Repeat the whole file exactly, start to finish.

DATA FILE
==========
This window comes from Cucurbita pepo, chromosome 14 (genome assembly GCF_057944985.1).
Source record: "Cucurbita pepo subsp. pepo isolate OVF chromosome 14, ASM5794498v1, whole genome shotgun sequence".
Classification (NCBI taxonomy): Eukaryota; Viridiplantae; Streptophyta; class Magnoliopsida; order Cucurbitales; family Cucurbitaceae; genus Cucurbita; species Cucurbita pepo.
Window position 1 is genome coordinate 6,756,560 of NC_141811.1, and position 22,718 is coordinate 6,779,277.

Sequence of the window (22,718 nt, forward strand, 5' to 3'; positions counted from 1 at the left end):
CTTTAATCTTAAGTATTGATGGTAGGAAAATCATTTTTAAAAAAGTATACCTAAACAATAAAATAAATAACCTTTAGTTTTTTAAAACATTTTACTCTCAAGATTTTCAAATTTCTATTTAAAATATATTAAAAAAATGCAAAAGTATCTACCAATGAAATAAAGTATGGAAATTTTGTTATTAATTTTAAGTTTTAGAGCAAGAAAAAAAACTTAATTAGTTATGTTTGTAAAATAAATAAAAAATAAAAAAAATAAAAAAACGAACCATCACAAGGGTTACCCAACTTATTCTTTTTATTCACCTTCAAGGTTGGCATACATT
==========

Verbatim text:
This window comes from Cucurbita pepo, chromosome 14 (genome assembly GCF_057944985.1).
Source record: "Cucurbita pepo subsp. pepo isolate OVF chromosome 14, ASM5794498v1, whole genome shotgun sequence".
Classification (NCBI taxonomy): Eukaryota; Viridiplantae; Streptophyta; class Magnoliopsida; order Cucurbitales; family Cucurbitaceae; genus Cucurbita; species Cucurbita pepo.
Window position 1 is genome coordinate 6,756,560 of NC_141811.1, and position 22,718 is coordinate 6,779,277.

Sequence of the window (22,718 nt, forward strand, 5' to 3'; positions counted from 1 at the left end):
CTTTAATCTTAAGTATTGATGGTAGGAAAATCATTTTTAAAAAAGTATACCTAAACAATAAAATAAATAACCTTTAGTTTTTTAAAACATTTTACTCTCAAGATTTTCAAATTTCTATTTAAAATATATTAAAAAAATGCAAAAGTATCTACCAATGAAATAAAGTATGGAAATTTTGTTATTAATTTTAAGTTTTAGAGCAAGAAAAAAAACTTAATTAGTTATGTTTGTAAAATAAATAAAAAATAAAAAAAATAAAAAAACGAACCATCACAAGGGTTACCCAACTTATTCTTTTTATTCACCTTCAAGGTTGGCATACATT